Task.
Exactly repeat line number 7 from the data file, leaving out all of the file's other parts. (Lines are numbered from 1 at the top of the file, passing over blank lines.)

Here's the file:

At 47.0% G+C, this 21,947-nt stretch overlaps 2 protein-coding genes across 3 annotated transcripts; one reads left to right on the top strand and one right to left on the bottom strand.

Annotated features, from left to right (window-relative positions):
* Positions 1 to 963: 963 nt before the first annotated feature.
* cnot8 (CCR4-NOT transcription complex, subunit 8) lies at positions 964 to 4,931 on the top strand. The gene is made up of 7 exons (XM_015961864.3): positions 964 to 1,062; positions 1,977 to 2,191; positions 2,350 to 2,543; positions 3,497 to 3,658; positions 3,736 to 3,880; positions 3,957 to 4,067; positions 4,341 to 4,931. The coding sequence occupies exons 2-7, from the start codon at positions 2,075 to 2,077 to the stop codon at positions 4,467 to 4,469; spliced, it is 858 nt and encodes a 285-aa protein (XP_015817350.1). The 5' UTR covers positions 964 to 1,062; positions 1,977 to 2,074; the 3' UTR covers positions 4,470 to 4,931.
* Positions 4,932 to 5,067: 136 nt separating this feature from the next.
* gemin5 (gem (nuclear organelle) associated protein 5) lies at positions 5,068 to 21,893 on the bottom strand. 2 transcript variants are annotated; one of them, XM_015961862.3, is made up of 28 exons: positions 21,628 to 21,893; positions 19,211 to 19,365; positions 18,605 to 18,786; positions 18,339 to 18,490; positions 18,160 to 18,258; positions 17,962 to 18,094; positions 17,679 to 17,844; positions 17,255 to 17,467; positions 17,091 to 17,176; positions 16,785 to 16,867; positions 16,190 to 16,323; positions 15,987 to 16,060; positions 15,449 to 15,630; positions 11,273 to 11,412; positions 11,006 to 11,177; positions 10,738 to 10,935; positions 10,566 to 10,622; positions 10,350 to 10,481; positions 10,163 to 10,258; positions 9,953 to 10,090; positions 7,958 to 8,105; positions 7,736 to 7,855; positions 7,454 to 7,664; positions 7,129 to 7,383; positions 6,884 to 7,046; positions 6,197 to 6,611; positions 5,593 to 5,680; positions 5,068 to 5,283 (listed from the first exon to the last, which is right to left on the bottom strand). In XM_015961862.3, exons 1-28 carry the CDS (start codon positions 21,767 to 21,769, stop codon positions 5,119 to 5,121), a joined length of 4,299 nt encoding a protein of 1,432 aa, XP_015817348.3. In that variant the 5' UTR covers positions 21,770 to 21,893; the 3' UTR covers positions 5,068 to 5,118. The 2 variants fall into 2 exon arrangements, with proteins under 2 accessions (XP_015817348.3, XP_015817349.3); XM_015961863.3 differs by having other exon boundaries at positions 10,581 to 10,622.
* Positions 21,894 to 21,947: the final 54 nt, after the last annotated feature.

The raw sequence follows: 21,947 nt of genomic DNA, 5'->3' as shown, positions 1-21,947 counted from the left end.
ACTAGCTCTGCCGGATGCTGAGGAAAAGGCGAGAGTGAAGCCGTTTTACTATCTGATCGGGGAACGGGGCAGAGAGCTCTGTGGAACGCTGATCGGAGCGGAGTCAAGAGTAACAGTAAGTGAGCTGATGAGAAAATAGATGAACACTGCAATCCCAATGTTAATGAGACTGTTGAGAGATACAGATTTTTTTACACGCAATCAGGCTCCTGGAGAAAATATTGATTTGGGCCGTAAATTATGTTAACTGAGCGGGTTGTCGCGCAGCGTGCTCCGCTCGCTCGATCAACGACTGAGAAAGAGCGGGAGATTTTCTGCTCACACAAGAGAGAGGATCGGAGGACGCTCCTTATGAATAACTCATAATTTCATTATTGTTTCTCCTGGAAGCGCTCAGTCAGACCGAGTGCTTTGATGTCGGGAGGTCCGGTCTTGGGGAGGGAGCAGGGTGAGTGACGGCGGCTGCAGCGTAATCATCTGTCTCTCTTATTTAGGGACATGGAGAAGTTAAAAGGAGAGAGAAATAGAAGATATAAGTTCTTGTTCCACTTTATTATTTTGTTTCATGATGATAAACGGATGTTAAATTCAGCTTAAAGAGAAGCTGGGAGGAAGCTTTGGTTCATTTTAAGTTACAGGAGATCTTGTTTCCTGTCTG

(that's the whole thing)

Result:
* Positions 21,894 to 21,947: the final 54 nt, after the last annotated feature.